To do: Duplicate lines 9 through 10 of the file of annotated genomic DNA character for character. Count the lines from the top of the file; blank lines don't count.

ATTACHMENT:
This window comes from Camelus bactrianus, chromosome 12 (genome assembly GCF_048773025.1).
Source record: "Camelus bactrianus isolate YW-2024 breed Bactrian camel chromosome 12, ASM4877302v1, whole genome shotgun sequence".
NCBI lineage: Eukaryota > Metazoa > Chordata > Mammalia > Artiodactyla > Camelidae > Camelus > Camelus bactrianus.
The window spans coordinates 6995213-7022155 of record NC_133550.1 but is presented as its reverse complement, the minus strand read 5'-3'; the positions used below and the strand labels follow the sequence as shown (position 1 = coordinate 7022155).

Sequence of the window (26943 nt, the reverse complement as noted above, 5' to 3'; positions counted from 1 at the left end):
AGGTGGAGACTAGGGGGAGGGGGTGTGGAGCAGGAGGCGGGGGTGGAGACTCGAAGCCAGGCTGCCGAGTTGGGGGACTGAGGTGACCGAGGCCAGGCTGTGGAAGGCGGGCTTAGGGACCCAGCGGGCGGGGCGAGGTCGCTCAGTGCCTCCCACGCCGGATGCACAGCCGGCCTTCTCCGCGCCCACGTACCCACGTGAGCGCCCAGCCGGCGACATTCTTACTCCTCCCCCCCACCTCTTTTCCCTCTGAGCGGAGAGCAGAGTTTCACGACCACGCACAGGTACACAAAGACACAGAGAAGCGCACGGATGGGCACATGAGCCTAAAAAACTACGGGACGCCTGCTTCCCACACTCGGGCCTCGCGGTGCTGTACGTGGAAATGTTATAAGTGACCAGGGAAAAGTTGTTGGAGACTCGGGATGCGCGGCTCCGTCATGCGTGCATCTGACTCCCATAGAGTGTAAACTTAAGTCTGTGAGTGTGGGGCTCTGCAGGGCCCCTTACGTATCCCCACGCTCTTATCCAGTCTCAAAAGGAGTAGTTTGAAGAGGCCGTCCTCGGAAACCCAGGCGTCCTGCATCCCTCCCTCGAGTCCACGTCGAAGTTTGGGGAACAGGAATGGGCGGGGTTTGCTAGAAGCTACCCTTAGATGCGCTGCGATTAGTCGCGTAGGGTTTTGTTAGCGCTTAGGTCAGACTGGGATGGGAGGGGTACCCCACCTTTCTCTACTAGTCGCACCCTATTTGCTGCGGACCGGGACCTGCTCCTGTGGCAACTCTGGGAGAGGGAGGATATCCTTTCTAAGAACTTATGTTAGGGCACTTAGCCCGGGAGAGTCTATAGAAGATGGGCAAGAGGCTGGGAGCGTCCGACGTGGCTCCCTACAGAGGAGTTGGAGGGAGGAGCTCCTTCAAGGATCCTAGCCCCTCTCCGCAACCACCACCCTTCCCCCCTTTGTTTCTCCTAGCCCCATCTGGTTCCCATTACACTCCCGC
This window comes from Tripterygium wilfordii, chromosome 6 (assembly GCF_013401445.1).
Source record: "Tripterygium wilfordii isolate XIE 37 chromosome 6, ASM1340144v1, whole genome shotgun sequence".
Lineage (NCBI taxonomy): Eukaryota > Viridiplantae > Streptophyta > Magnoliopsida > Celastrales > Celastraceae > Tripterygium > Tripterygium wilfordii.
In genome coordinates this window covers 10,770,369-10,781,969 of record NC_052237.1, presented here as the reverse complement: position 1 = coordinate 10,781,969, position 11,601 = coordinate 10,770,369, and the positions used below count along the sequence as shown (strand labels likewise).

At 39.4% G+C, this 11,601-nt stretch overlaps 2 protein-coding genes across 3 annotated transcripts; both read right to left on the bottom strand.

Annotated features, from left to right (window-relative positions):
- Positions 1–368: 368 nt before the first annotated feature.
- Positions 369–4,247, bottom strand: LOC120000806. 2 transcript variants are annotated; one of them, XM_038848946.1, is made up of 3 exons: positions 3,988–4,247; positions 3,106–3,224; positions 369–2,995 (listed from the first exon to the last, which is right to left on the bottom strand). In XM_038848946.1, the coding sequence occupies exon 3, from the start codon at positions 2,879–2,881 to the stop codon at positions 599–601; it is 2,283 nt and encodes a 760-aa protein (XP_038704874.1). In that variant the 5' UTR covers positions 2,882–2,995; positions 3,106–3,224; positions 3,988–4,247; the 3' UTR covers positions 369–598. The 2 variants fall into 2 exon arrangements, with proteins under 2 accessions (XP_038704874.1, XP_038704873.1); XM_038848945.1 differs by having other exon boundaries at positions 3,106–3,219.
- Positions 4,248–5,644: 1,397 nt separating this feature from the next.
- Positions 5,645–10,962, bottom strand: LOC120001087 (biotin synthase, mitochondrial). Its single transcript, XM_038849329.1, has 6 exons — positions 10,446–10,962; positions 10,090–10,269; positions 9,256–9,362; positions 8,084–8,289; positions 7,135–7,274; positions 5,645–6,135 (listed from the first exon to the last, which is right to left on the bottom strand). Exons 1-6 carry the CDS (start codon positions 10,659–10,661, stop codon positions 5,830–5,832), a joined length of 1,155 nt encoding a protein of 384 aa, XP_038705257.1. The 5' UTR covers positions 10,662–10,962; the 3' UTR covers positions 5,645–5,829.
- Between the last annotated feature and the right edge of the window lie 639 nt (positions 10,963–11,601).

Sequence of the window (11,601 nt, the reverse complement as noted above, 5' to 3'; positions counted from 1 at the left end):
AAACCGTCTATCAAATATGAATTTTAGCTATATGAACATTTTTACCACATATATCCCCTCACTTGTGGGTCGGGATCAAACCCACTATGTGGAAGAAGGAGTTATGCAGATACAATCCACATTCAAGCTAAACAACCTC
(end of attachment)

Lineage (NCBI taxonomy): Eukaryota > Viridiplantae > Streptophyta > Magnoliopsida > Celastrales > Celastraceae > Tripterygium > Tripterygium wilfordii.
In genome coordinates this window covers 10,770,369-10,781,969 of record NC_052237.1, presented here as the reverse complement: position 1 = coordinate 10,781,969, position 11,601 = coordinate 10,770,369, and the positions used below count along the sequence as shown (strand labels likewise).